Equinor Cuts CO2 Emissions From Its Logistical Operations

Credit: Vidar Hardeland/Equinor.
Equinor has 13 supply vessels in its contract portfolio that are ready for shore power supply, including Rem Eir from Remøy Shipping, whose contract with Equinor was recently extended by 3 years.

Since 2011, Equinor has reduced CO2 emissions from its logistical operations for the Norwegian continental shelf (NCS) by 600,000 tonnes. The company’s ambition is to halve emissions in the NCS supply chain by 2030.

On 18 January, NorSea opened a shore-to-ship power supply station at the Dusavik supply base by Stavanger. This base is the latest in a row of supply bases where vessels on Equinor contract are offered shore power while at berth and charging of their onboard batteries.

Team Players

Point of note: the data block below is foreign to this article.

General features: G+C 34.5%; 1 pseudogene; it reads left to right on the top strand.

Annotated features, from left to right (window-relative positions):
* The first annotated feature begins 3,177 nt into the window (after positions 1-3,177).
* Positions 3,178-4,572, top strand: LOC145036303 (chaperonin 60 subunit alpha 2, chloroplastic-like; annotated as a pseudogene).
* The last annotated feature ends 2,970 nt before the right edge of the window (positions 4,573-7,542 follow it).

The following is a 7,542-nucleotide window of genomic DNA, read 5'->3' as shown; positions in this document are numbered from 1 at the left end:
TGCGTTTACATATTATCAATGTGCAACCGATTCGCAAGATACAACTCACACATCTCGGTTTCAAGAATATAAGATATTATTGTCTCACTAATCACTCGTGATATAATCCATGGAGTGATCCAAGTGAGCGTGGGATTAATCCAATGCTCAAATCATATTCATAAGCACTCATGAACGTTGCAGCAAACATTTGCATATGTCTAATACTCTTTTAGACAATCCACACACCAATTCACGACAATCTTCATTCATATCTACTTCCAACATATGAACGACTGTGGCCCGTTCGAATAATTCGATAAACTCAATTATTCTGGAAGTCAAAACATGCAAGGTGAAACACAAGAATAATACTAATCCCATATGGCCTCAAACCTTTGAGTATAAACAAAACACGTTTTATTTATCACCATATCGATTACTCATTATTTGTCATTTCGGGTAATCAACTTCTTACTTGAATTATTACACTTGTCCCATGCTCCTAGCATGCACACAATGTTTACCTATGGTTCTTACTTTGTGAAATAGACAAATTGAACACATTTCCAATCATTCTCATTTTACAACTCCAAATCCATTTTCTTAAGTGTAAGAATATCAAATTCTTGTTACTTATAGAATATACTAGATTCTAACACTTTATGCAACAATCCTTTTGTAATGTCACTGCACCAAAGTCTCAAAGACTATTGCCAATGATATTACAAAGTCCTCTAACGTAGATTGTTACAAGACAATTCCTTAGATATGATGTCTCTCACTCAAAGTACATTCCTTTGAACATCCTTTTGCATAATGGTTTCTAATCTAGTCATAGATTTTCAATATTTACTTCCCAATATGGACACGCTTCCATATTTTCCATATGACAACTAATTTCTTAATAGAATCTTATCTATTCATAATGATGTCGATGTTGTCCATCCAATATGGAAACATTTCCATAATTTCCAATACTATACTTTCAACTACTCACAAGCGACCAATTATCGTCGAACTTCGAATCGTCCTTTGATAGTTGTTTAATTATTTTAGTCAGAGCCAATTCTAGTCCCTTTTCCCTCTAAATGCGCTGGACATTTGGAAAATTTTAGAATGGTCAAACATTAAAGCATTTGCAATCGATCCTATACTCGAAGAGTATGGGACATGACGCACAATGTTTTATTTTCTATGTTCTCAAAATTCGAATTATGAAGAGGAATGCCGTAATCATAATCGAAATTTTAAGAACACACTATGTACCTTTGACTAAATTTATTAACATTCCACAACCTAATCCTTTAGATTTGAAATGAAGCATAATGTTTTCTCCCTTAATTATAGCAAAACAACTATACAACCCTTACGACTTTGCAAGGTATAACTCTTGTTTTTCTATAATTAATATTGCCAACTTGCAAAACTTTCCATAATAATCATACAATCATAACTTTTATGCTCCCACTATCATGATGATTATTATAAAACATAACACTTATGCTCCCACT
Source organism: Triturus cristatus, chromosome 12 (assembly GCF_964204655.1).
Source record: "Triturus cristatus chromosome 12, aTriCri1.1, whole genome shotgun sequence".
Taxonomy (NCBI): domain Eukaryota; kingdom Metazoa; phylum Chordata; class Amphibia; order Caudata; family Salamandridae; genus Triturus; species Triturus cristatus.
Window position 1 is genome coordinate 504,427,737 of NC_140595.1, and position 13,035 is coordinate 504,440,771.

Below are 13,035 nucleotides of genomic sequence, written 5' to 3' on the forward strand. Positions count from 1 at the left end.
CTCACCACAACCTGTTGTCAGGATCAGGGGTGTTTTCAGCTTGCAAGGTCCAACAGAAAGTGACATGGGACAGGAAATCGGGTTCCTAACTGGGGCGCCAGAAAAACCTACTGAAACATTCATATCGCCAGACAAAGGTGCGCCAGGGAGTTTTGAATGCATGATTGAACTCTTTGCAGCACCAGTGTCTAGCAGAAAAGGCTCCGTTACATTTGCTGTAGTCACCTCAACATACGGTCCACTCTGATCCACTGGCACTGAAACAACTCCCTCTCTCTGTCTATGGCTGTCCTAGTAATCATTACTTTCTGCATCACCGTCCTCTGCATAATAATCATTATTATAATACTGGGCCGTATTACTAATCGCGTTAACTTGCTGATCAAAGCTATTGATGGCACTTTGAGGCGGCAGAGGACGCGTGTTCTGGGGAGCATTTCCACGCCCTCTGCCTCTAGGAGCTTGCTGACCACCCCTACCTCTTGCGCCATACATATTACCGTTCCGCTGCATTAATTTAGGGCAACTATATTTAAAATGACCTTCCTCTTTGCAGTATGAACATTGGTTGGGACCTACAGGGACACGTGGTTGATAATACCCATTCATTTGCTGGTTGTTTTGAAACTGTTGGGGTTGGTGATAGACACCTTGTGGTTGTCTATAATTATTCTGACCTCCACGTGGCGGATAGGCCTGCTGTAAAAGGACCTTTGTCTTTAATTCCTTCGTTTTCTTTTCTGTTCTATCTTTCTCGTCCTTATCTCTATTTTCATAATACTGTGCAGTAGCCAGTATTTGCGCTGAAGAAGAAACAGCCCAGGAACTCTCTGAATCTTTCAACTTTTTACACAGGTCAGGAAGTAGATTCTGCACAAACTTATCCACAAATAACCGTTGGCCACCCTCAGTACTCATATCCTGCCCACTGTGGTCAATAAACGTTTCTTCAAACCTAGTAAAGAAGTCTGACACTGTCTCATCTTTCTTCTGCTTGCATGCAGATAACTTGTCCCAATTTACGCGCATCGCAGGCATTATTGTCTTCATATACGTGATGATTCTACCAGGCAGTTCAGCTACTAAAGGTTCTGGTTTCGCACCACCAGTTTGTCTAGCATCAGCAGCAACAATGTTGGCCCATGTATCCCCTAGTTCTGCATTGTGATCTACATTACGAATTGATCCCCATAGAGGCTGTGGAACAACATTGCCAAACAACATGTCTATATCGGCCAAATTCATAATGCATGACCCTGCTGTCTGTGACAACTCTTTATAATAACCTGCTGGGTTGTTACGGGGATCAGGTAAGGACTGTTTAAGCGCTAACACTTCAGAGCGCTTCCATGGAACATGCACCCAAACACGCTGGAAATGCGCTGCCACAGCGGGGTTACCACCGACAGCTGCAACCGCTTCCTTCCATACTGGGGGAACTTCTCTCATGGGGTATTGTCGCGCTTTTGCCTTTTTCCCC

Shore-to-ship power supply is one of several measures to reduce emissions in logistics. Thirteen supply vessels on long-term contracts with Equinor have installed shore power systems on board, and a further five vessels in the contract portfolio will be prepared for shore power supply during 2019.

“We need broad cooperation if we are to reduce emissions from our supply chain. Equinor plays a key role in this effort, as we have many suppliers who must be team players if we are to cut emissions. We influence operations by our management of day-to-day activities, commercially by rewarding low emissions in contracts and strategically by supporting a business that utilizes vessels, vehicles, and helicopters in a proper way,” said Philippe F. Mathieu, head of Equinor’s joint operations support cluster.

Cut Emissions
Since 2011, Equinor has cut emissions from its logistical operations by a total of 600,000 tonnes of CO2, corresponding to annual emissions from all cars in Oslo. This includes helicopters and vessels used for supply, emergency response, rig moves, and storage.

Total emissions have been reduced by 37%, while emissions adjusted for reduced activity have been reduced by 26%.

Equinor has an ambition of stepping up its emission reduction in the NCS supply chain from 26% to 50% by 2030, based on 2011 level.

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